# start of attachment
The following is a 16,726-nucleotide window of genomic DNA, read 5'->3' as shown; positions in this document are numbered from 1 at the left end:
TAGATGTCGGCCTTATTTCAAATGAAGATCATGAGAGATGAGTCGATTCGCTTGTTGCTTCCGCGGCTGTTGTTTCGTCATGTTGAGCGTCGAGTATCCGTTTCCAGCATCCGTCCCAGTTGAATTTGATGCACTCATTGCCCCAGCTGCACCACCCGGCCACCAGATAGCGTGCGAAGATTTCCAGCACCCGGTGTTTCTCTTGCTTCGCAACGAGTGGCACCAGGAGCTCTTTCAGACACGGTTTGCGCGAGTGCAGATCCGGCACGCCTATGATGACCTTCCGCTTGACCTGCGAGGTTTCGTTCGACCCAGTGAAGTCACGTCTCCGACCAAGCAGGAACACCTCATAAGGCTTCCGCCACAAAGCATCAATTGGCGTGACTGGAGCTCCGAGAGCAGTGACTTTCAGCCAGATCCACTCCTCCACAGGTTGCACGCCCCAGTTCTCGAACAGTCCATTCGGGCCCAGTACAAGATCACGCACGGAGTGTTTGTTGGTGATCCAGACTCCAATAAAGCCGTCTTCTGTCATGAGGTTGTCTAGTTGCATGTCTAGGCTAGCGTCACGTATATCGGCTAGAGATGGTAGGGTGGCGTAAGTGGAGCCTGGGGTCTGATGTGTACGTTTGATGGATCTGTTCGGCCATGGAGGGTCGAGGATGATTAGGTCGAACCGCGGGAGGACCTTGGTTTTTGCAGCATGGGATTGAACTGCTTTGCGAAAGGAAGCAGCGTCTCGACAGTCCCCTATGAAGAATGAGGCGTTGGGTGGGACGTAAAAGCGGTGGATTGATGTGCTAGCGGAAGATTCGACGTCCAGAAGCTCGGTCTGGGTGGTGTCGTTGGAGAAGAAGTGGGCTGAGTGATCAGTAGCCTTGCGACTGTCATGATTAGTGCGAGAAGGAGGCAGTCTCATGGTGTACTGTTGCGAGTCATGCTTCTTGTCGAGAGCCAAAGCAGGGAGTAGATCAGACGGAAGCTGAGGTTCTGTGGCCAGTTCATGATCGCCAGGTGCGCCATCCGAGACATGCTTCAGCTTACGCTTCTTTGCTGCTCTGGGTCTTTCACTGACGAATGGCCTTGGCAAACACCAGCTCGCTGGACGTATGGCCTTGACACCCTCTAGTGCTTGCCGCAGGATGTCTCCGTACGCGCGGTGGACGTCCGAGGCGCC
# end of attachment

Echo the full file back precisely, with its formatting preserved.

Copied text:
The following is a 16,726-nucleotide window of genomic DNA, read 5'->3' as shown; positions in this document are numbered from 1 at the left end:
TAGATGTCGGCCTTATTTCAAATGAAGATCATGAGAGATGAGTCGATTCGCTTGTTGCTTCCGCGGCTGTTGTTTCGTCATGTTGAGCGTCGAGTATCCGTTTCCAGCATCCGTCCCAGTTGAATTTGATGCACTCATTGCCCCAGCTGCACCACCCGGCCACCAGATAGCGTGCGAAGATTTCCAGCACCCGGTGTTTCTCTTGCTTCGCAACGAGTGGCACCAGGAGCTCTTTCAGACACGGTTTGCGCGAGTGCAGATCCGGCACGCCTATGATGACCTTCCGCTTGACCTGCGAGGTTTCGTTCGACCCAGTGAAGTCACGTCTCCGACCAAGCAGGAACACCTCATAAGGCTTCCGCCACAAAGCATCAATTGGCGTGACTGGAGCTCCGAGAGCAGTGACTTTCAGCCAGATCCACTCCTCCACAGGTTGCACGCCCCAGTTCTCGAACAGTCCATTCGGGCCCAGTACAAGATCACGCACGGAGTGTTTGTTGGTGATCCAGACTCCAATAAAGCCGTCTTCTGTCATGAGGTTGTCTAGTTGCATGTCTAGGCTAGCGTCACGTATATCGGCTAGAGATGGTAGGGTGGCGTAAGTGGAGCCTGGGGTCTGATGTGTACGTTTGATGGATCTGTTCGGCCATGGAGGGTCGAGGATGATTAGGTCGAACCGCGGGAGGACCTTGGTTTTTGCAGCATGGGATTGAACTGCTTTGCGAAAGGAAGCAGCGTCTCGACAGTCCCCTATGAAGAATGAGGCGTTGGGTGGGACGTAAAAGCGGTGGATTGATGTGCTAGCGGAAGATTCGACGTCCAGAAGCTCGGTCTGGGTGGTGTCGTTGGAGAAGAAGTGGGCTGAGTGATCAGTAGCCTTGCGACTGTCATGATTAGTGCGAGAAGGAGGCAGTCTCATGGTGTACTGTTGCGAGTCATGCTTCTTGTCGAGAGCCAAAGCAGGGAGTAGATCAGACGGAAGCTGAGGTTCTGTGGCCAGTTCATGATCGCCAGGTGCGCCATCCGAGACATGCTTCAGCTTACGCTTCTTTGCTGCTCTGGGTCTTTCACTGACGAATGGCCTTGGCAAACACCAGCTCGCTGGACGTATGGCCTTGACACCCTCTAGTGCTTGCCGCAGGATGTCTCCGTACGCGCGGTGGACGTCCGAGGCGCC